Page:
"Wątpię, czy wszędzie jest gorąco."

Translation:I doubt if it is hot everywhere.

April 8, 2016



why do the ę and ą sometimes sound as "en" and "an" and sometimes (in the end of a word) like "e" and "a"?

April 8, 2016


"In Polish ę comes after e in the alphabet but never appears at the start of a word. It is most commonly pronounced as /ɛw̃/, /ɛn/, /ɛm/, or /ɛ/, depending on the context.

Unlike French, nasal vowels in Polish are asynchronous, meaning that they are pronounced as an oral vowel + a nasal semivowel [ɛw̃], or a nasal vowel + a nasal semivowel. For the sake of simplicity, it is sometimes transcribed [ɛ̃]."

In other words, hearing en/em or an/am is OK, it is just an artefact of a nasal semivowel. As for word final nasals, in Polish there is word final devoicing(with a few exceptions) which means that word final nasal vowel might be realised "not-fully" nasally, that is the semivowel might be lost. ;-) It is particularly strong in case of word-final "ę", which is also replaced (either in word-final position or totally) by em or e in certain dialects and that leads to widely varying levels of nasality among speakers of Polish – some don't do it at all in word-final position, others do something between "e" and "ę", yet others produce "full-blown" "ę"(but that is widely considered as an error of hypercorrection).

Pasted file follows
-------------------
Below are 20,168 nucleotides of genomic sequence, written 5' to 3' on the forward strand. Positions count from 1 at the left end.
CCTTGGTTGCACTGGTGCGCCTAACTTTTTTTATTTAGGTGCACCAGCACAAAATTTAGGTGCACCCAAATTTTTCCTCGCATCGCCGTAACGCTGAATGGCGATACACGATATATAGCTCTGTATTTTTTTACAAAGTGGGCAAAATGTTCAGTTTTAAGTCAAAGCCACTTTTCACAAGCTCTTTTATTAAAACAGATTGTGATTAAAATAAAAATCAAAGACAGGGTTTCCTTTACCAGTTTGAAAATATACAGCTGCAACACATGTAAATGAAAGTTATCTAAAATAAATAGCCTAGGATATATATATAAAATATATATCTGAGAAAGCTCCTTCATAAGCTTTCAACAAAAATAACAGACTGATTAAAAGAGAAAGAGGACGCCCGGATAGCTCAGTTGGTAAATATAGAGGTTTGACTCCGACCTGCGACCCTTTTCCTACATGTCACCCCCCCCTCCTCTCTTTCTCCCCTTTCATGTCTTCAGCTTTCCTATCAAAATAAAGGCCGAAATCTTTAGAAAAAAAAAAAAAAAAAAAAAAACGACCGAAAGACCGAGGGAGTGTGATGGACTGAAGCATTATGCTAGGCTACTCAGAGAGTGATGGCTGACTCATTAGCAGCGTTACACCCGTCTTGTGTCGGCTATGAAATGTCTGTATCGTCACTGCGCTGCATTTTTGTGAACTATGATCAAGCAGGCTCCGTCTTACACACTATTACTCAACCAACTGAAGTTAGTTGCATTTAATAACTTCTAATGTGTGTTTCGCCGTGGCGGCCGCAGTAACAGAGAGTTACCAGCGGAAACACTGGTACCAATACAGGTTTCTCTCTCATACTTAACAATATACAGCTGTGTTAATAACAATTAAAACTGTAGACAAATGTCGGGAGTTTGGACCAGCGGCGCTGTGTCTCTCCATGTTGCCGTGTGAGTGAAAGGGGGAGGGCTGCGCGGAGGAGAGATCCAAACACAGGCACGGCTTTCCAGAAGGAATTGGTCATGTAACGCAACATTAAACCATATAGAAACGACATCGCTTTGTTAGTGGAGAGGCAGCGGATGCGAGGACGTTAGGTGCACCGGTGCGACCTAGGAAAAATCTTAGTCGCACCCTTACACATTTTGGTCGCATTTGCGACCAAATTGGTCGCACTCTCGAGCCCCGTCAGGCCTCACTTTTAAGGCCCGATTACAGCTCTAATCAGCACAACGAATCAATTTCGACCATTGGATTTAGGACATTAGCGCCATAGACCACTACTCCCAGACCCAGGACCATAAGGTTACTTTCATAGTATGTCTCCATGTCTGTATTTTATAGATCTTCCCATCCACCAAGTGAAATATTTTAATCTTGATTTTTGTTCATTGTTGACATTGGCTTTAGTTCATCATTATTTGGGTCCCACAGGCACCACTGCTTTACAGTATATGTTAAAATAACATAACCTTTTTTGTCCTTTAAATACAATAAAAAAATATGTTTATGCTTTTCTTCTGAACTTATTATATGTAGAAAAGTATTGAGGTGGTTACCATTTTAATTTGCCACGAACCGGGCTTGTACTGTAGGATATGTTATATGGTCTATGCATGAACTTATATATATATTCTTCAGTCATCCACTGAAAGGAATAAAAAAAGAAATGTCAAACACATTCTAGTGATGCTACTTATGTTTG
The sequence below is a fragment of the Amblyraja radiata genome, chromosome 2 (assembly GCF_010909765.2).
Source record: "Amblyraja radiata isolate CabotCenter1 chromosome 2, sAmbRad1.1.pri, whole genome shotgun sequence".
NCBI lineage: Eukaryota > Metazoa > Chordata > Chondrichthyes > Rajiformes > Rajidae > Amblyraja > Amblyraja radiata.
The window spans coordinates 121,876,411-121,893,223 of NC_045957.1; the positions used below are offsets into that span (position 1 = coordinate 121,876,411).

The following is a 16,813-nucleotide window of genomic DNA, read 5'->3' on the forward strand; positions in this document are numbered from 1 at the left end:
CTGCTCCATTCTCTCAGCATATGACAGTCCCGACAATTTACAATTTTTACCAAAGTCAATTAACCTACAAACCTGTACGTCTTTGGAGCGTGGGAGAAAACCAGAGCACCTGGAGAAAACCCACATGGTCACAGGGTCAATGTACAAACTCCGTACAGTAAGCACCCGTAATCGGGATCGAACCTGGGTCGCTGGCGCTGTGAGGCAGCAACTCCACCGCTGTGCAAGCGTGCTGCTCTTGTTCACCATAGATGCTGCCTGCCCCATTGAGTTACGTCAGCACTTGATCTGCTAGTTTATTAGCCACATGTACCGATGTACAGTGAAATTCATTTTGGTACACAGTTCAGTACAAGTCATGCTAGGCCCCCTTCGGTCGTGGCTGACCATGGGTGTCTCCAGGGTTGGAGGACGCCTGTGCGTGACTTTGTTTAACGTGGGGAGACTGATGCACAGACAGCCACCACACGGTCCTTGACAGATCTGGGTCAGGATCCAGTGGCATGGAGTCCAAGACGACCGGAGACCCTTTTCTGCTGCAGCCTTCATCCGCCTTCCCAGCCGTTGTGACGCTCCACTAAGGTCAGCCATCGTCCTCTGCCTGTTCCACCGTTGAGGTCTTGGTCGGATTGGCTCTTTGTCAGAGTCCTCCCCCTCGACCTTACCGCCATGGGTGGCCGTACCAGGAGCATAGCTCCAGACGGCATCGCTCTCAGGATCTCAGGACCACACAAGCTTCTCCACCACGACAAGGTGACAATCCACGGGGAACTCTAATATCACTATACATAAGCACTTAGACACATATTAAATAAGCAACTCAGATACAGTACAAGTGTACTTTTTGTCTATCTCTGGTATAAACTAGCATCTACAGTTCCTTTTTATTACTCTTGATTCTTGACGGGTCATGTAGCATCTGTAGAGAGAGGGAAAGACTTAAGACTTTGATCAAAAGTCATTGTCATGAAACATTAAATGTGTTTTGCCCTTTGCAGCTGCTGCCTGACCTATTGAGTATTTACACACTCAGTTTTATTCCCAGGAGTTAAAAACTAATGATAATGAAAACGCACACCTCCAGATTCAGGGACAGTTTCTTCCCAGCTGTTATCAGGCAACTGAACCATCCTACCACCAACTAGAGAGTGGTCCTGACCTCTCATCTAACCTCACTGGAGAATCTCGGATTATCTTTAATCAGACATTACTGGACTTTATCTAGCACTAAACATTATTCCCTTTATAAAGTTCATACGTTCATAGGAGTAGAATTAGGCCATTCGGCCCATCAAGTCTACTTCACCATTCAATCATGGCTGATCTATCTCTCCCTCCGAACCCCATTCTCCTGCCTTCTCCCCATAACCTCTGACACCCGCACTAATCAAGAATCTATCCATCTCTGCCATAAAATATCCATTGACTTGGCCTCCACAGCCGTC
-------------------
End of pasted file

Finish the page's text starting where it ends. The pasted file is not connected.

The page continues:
As for word-final "ą", it also varies, but realising it fully "flat"(i.e. as "a") is always perceived as wrong – if the TTS is doing it, you should report that as a wrong audio.

April 8, 2016
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